the proper lube oil to be used should
have a relatively high viscosity. Such
lube oils are known as “Cylinder
oils”.
In case of lubricating gears, the
stresses on the gears are very high,
while
the
relative
motion
is
significantly low; accordingly, lube
oils of very high viscosities are
therefore needed, and these are
called “Gear Oils”.
N.B: Gear oils and cylinder stocks are
usually manufactured from residual
oils.
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The K.V.I is a measure of the variation of
viscosity with temperature.
As a rule, the viscosity of a lube oil decreases
with increase in temperature. The variation of
viscosity with temperature depends upon:
- The type of crude
- The extent of refining
As a matter of fact, paraffinic hydrocarbons
change their viscosities to a smaller extent
than naphthenic ones.
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This scale has been developed on the basis of Two “Reference
Crudes” namely:
i. Pennsylvanian Crude (PC) - highly paraffinic crude.
ii. Gulf Coast Crude (GCC) - highly Naphthenic crude.
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Any lube oil derived from the first reference crude would have a
relatively small variation of viscosity with temperature, and is
arbitrarily given a K.V.I value of 100.
On the other hand, any lube oil derived from the second reference
crude would show large variations of viscosity with temperatures,
and is therefore given a K.V.I value of zero.
To find the K.V.I of any lube oil, its kinematic viscosity at two
standard temperature levels of 210˚and 100˚F is measured.
Generally lube oils are broadly classified into the
following TWO grades according to their K.V.I
values:

Premium grade oil having a K.V.I of 85 or
higher.
 Regular grade oils having a K.V.I of 80 or less.
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N.B. Lube oils having K.V.I values between those
2 grades are sometimes called “Intermediate
grade oils”. Furthermore, lube oils are not
marketed unless their K.V.I. value is at least 70
(not less).
Some lubes have a K.V.I value higher than 100;
this means that the change of their viscosities
with temperature is less than the change in
viscosity of the corresponding lube oil from the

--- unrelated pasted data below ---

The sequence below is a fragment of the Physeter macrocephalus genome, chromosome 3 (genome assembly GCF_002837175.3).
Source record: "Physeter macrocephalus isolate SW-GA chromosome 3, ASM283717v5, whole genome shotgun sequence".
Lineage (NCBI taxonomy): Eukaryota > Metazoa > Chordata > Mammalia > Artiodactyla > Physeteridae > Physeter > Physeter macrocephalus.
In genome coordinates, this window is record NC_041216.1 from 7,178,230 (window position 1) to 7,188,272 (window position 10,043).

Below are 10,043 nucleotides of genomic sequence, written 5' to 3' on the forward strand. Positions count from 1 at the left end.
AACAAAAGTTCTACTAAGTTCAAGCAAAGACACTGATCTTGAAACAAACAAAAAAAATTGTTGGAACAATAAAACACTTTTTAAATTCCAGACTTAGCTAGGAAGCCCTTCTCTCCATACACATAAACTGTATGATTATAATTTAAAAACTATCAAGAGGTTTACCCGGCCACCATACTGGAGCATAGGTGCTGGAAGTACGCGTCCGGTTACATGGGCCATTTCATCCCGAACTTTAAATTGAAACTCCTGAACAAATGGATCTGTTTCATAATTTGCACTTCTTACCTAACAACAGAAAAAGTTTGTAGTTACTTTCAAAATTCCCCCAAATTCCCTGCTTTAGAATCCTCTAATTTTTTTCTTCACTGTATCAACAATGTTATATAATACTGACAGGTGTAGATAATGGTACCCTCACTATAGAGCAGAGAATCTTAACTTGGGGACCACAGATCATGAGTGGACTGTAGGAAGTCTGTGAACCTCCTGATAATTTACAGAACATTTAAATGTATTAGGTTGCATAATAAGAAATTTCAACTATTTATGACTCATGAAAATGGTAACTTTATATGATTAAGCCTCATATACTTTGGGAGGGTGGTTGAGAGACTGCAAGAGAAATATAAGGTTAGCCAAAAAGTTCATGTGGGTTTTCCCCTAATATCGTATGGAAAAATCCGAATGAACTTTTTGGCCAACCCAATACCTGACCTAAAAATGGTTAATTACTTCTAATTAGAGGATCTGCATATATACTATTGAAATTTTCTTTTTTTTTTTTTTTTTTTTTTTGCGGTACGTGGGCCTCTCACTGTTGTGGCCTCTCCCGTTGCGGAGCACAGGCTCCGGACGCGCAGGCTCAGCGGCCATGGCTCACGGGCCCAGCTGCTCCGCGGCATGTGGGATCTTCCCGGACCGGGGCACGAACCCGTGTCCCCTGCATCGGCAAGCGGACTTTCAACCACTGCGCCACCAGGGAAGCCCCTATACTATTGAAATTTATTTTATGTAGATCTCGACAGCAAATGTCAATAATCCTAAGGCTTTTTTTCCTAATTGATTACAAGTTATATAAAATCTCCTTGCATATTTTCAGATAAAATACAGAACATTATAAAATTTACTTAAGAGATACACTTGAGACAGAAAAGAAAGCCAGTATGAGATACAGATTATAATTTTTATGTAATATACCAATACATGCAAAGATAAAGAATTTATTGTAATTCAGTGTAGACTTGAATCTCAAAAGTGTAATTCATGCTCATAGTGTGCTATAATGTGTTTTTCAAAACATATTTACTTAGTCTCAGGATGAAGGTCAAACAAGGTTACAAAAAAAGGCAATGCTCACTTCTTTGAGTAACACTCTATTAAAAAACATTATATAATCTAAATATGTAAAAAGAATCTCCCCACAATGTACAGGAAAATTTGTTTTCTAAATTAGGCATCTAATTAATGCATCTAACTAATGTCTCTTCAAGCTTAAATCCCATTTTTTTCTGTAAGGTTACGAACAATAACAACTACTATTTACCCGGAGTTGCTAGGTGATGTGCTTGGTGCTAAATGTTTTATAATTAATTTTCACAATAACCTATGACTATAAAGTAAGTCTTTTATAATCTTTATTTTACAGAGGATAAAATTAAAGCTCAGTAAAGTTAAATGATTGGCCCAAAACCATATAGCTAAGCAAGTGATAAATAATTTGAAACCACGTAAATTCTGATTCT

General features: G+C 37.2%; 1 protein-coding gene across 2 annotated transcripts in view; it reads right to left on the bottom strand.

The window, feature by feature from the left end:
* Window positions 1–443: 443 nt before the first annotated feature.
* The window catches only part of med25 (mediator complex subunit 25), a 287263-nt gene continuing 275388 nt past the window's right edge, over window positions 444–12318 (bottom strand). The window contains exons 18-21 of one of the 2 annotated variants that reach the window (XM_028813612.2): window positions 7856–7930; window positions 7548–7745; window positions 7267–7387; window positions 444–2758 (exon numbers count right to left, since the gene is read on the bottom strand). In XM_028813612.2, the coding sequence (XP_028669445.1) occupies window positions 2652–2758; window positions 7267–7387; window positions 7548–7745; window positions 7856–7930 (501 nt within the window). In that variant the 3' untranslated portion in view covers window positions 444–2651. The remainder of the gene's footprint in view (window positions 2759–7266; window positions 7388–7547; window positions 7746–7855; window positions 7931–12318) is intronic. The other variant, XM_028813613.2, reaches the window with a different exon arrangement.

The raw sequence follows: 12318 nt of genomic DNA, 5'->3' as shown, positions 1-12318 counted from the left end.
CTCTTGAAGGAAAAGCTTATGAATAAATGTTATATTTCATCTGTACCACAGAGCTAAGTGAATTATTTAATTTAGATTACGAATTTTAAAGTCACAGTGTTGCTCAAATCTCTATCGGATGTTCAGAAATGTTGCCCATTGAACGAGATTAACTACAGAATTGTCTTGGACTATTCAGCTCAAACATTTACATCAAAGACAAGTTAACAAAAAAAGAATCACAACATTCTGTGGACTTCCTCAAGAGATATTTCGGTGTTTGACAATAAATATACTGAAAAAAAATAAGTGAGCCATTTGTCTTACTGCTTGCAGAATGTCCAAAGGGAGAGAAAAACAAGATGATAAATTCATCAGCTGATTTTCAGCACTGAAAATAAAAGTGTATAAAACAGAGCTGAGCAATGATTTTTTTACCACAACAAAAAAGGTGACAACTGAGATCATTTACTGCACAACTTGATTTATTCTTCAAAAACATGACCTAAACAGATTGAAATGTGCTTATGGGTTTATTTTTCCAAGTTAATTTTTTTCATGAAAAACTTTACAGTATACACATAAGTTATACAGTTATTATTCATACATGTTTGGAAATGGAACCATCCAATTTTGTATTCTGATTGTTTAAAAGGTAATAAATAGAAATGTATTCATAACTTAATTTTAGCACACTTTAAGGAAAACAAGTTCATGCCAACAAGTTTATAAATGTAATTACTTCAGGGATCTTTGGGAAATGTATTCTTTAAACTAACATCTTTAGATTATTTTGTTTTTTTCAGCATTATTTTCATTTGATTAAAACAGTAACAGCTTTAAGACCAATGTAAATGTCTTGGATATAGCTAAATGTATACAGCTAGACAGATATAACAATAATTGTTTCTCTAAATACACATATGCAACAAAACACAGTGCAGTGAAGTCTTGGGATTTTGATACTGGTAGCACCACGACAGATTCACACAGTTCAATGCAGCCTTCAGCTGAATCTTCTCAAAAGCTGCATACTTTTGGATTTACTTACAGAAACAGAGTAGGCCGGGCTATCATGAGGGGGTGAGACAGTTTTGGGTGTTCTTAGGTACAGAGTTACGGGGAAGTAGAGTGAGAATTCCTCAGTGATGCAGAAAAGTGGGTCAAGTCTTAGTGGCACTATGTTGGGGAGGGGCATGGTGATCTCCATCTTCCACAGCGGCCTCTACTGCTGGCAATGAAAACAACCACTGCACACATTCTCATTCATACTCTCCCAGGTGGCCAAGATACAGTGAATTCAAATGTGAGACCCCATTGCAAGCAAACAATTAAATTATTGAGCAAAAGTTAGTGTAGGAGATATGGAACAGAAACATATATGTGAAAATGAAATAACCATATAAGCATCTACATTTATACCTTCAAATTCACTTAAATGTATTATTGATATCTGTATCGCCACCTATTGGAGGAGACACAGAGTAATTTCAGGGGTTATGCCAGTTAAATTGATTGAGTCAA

first reference crude.
 Such a lube could only be obtained by:
 Starting from crude which is more paraffinic
than the Pennsylvanian crude (PC)
 Subjecting the lube to intensive solvent refining
 Adding, certain additives known to increase the
K.V.I such additives are known as “VI-improvers”.
N.B. Similarly oil with a (-ve ) K.V.I indicates that
the variation in viscosity (kinematic viscosity)
with temperature is greater than the variation of
the kinematic viscosity of the Gulf Coast
reference crude (GCC).
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Stricter environmental requirements and mileage
standards for new cars have created a growing
demand for high-quality multigrade motor oils
which have lower volatility and oil consumption
characteristics and reduced thickening of the oil by
oxidation during service which increases fuel
consumption.
Solvent refined oils have difficulty in meeting the
new standards and are increasingly being replaced
with hydrocracked and poly-alpha-olefin based
oils, especially in the lower viscosity grades such as
5W-30 and 10W-30 multigrades.
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The low-viscosity multigrade oils are typically
blended from low-viscosity mineral-based oils
which have volatilities and tendency to high
oil-consumption and rapid thickening by
oxidation during service.
Hydrocracking of base stocks, followed by
solvent
extraction
to
remove
partially
hydrocracked aromatic compounds, offers a
more cost-effective route than production of
poly-alphaolefins
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Wax particles in lube oils are undesirable for the
following reasons:
A high wax content results in a high pour point,
hence the lube will tend to solidify in cold weather
conditions (causing friction).
Wax is susceptible to cracking at high T & P. Hard
solid particles deposited on the lubricated surfaces
will increase the friction.
Wax is easily oxidized and will result in the breaking
of the chain into shorter molecules, and hence the
viscosity is lowered.